But isn’t it easy to forget which glass is for which grape? ‘Of course not,’ he replies. ‘It’s like having children, or twins. You know which is which.’ Riedel personally finds that six glasses cover his everyday drinking needs: a Tempranillo glass, a Rhône glass, and a glass for Chardonnay, Pinot Noir, Cabernet and Champagne. Riedel advises people to buy just one glass, for their favourite wine, to start, so that they can appreciate the effect that it has. ‘Obviously most customers don’t get the chance to try the glasses out at point of sale, and the reality is that most are bought on aesthetics and recommendation.’ As a rule of thumb, you should be prepared to invest in one glass the amount that you would spend on one bottle of wine, he says.The glass most popular with consumers is the Cabernet one. ‘The difference a glass makes is more profound on red wine than white as chilling de-emphasises many of the elements in white wine,’ explains Riedel. ‘Overchilling of whites is such a common fault. If you serve a wine at 4˚C you kill almost all the messages it has to offer.’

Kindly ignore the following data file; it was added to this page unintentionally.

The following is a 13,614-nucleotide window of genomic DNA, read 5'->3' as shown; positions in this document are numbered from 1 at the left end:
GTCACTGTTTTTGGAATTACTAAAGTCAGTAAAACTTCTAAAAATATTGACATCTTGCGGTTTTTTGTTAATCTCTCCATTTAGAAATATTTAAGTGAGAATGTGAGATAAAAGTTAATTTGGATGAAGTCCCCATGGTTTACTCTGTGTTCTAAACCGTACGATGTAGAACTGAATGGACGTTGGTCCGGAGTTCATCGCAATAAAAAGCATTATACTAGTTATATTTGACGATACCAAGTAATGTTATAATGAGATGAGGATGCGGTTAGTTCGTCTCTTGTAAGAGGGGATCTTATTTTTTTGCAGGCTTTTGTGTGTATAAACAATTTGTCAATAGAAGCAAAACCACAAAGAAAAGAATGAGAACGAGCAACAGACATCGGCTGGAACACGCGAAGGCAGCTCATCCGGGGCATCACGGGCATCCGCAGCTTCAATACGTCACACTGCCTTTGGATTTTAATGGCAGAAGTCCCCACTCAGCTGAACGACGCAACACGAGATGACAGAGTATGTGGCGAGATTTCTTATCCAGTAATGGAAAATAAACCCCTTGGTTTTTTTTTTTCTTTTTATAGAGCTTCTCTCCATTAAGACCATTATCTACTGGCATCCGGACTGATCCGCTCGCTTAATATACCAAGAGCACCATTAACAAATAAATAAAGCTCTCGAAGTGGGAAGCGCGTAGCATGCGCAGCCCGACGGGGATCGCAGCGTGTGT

So has the changing style of wines, and the shift towards upfront fruit, affected the range? ‘The only glass that has changed is the Chardonnay glass,’ says Riedel. ‘New World Chardonnays now rarely come with less than 14% alcohol, with oak ageing, lees stirring and so on. ‘These wines with more fruit and more concentration have been designed to cater for a new generation of wine drinkers that has been raised on soft drinks and looks for more fruit in a wine. And how do you get more fruit? By higher alcohol.’

As for Bordeaux, Riedel believes that the trend towards a fruitier style dates back to 1979. ‘The 1970s wines were more austere, and were made in a more traditional way,’ he says. ‘All the wines are chaptalised by at least one degree these days, plus there’s later harvesting and better vineyard management. This all means that Bordeaux wines are sitting even better in the glass.’ Georg is now starting to prepare son Max to take over at the helm of Riedel someday. ‘My goal is to hand over the company intact to the eleventh generation,’ he says. ‘Max is in the same situation as I was at his age. At first you rebel when you’re asked to join the company, but you really have no choice. Luckily it turned out that I had the right talents and ambition to take on and develop the company. And Max definitely has this in his genes.’

For more information on the Riedel ranges of glassware, visit www.riedelcrystal.com

Written by AMY WISLOCKI